ArchitectureWBI is a programmable HTTP request and HTTP response processor. It embodies a rich model for processing HTTP streams, which offers the programmer considerable power and flexibility in designing a intermediary application. To most effectively use WBI's power, you must understand WBI's data model and WBI's processing model. Briefly, the data model describes the way requests and responses are accessed and manipulated. WBI's processing model describes (a) the way different modules within WBI are activated when requests are received from the browser or other client, and (b) the way these different modules work together to produce the response that is sent back to the browser.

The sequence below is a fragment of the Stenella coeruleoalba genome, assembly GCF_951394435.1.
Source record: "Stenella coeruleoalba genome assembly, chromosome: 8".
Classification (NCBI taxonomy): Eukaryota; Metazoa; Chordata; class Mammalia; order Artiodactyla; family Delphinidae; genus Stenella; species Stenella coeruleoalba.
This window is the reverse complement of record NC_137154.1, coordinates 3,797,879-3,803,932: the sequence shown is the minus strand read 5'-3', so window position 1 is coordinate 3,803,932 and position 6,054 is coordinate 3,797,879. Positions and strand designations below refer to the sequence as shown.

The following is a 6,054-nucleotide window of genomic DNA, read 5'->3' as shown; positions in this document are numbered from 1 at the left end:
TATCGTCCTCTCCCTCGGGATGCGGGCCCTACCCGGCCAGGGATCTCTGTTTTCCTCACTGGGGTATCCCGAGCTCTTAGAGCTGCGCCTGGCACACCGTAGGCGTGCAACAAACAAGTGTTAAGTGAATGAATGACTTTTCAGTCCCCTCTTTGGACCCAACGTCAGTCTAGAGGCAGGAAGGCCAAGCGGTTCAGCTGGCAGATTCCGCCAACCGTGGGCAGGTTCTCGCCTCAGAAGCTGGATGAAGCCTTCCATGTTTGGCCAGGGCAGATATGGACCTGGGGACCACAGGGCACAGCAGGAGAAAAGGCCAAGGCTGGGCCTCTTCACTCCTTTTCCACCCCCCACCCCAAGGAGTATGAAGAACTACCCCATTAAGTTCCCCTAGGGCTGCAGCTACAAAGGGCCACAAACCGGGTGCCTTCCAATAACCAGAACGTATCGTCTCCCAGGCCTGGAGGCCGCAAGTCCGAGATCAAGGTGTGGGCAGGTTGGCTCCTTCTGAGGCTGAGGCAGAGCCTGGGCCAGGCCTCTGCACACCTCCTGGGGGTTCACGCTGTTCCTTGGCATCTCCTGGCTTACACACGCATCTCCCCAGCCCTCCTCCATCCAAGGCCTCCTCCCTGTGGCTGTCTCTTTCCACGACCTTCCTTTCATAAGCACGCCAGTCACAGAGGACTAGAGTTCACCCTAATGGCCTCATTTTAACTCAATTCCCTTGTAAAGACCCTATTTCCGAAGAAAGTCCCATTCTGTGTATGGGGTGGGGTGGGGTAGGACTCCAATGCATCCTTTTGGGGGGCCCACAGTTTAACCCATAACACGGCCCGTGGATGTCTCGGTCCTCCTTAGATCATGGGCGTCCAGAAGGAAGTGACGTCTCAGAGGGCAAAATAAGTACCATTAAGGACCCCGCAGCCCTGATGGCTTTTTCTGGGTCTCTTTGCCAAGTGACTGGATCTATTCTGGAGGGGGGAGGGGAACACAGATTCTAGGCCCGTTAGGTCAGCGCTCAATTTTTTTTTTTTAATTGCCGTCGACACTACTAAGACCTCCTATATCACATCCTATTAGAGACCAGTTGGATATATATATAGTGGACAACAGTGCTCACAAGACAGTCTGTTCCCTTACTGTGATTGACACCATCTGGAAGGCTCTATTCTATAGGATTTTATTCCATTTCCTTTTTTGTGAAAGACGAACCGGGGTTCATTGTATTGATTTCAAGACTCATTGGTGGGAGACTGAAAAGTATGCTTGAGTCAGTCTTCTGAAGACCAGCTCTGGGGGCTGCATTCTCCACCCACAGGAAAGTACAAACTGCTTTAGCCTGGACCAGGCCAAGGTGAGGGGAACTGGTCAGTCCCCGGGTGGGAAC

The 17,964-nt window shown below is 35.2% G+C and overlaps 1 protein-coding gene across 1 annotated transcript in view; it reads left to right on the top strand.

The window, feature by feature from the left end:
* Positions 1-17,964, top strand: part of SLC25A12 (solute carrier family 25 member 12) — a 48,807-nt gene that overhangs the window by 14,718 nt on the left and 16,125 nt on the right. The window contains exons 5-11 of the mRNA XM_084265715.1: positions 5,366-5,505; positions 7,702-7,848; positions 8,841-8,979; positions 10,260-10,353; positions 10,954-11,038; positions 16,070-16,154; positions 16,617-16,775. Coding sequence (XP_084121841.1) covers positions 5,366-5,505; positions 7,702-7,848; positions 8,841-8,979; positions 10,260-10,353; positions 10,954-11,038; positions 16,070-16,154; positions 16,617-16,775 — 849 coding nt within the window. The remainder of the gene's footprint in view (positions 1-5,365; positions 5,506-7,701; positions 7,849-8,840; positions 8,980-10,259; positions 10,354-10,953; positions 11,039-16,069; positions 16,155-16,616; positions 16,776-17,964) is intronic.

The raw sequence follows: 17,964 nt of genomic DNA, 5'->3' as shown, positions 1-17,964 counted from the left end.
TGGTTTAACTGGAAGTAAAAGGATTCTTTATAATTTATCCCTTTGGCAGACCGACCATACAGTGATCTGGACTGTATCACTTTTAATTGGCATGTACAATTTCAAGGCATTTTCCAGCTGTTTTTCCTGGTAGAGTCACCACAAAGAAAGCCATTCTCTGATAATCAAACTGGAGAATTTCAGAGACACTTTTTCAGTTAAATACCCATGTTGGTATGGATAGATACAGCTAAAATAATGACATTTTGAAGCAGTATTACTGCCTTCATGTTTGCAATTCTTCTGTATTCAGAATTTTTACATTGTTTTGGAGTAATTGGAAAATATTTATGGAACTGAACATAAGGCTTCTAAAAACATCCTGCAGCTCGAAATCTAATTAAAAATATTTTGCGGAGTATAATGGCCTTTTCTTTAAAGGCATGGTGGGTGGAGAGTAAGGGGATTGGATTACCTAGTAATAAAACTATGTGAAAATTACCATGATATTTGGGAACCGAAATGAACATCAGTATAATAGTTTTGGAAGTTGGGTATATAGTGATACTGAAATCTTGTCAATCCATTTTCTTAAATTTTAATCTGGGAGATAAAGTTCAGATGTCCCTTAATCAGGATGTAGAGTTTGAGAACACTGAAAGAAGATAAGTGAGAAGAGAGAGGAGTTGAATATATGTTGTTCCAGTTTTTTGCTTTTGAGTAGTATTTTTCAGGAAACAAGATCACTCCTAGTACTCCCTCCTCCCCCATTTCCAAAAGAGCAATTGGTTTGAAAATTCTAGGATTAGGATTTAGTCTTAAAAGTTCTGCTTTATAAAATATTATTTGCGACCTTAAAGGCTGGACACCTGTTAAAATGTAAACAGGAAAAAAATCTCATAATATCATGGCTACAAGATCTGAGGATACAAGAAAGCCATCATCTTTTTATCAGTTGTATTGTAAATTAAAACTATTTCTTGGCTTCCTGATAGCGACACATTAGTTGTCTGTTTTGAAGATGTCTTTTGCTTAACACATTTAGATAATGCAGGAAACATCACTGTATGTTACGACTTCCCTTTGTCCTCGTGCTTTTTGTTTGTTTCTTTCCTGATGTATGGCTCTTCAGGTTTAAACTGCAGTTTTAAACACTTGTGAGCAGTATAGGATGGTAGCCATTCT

Data ModelWBI's data model is based on the request/response structure of HTTP version 1.0. Each request and each response consists of a structured part and a stream part. The structured part corresponds to the header and the stream part corresponds to the body.
Figure 1. An HTTP request containing both a header (structured) part and a body (stream) part.
Figure 1 shows an HTTP request that contains both a header and a body. When WBI receives this request, it is parsed into these two parts. The header information is stored in an object of class DocumentInfo. The body information is made available through an object of class MegInputStream. The body information can then be read from the MegInputStream using its read(...) methods. This technique is used because the body portion of a request or a response can be very long and it is not practical to store it in memory as a string.
Figure 2. An HTTP response containing both a header (structured) part and a body (stream) part.